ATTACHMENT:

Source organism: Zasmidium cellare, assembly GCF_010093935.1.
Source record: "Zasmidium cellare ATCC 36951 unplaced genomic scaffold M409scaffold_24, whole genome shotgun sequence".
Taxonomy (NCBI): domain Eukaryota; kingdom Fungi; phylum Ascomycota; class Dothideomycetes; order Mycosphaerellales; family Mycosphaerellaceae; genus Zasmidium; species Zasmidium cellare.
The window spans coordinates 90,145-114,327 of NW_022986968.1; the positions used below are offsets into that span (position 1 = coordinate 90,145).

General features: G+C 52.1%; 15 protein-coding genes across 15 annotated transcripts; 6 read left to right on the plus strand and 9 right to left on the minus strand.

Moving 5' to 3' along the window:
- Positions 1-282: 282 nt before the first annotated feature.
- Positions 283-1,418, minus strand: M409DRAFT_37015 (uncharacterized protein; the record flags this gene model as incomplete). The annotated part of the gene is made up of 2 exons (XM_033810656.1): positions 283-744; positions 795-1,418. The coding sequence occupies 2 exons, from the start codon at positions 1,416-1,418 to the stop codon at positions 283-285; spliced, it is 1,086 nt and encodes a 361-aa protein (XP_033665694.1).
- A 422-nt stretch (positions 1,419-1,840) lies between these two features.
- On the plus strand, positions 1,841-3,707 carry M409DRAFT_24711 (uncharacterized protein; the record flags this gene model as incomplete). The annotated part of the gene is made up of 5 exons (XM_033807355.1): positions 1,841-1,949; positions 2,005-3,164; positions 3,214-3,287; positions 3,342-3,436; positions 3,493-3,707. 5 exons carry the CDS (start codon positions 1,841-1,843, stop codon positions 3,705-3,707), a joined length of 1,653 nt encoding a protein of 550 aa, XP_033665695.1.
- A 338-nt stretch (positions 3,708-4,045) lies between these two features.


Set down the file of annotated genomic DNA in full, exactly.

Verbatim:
Source organism: Zasmidium cellare, assembly GCF_010093935.1.
Source record: "Zasmidium cellare ATCC 36951 unplaced genomic scaffold M409scaffold_24, whole genome shotgun sequence".
Taxonomy (NCBI): domain Eukaryota; kingdom Fungi; phylum Ascomycota; class Dothideomycetes; order Mycosphaerellales; family Mycosphaerellaceae; genus Zasmidium; species Zasmidium cellare.
The window spans coordinates 90,145-114,327 of NW_022986968.1; the positions used below are offsets into that span (position 1 = coordinate 90,145).

General features: G+C 52.1%; 15 protein-coding genes across 15 annotated transcripts; 6 read left to right on the plus strand and 9 right to left on the minus strand.

Moving 5' to 3' along the window:
- Positions 1-282: 282 nt before the first annotated feature.
- Positions 283-1,418, minus strand: M409DRAFT_37015 (uncharacterized protein; the record flags this gene model as incomplete). The annotated part of the gene is made up of 2 exons (XM_033810656.1): positions 283-744; positions 795-1,418. The coding sequence occupies 2 exons, from the start codon at positions 1,416-1,418 to the stop codon at positions 283-285; spliced, it is 1,086 nt and encodes a 361-aa protein (XP_033665694.1).
- A 422-nt stretch (positions 1,419-1,840) lies between these two features.
- On the plus strand, positions 1,841-3,707 carry M409DRAFT_24711 (uncharacterized protein; the record flags this gene model as incomplete). The annotated part of the gene is made up of 5 exons (XM_033807355.1): positions 1,841-1,949; positions 2,005-3,164; positions 3,214-3,287; positions 3,342-3,436; positions 3,493-3,707. 5 exons carry the CDS (start codon positions 1,841-1,843, stop codon positions 3,705-3,707), a joined length of 1,653 nt encoding a protein of 550 aa, XP_033665695.1.
- A 338-nt stretch (positions 3,708-4,045) lies between these two features.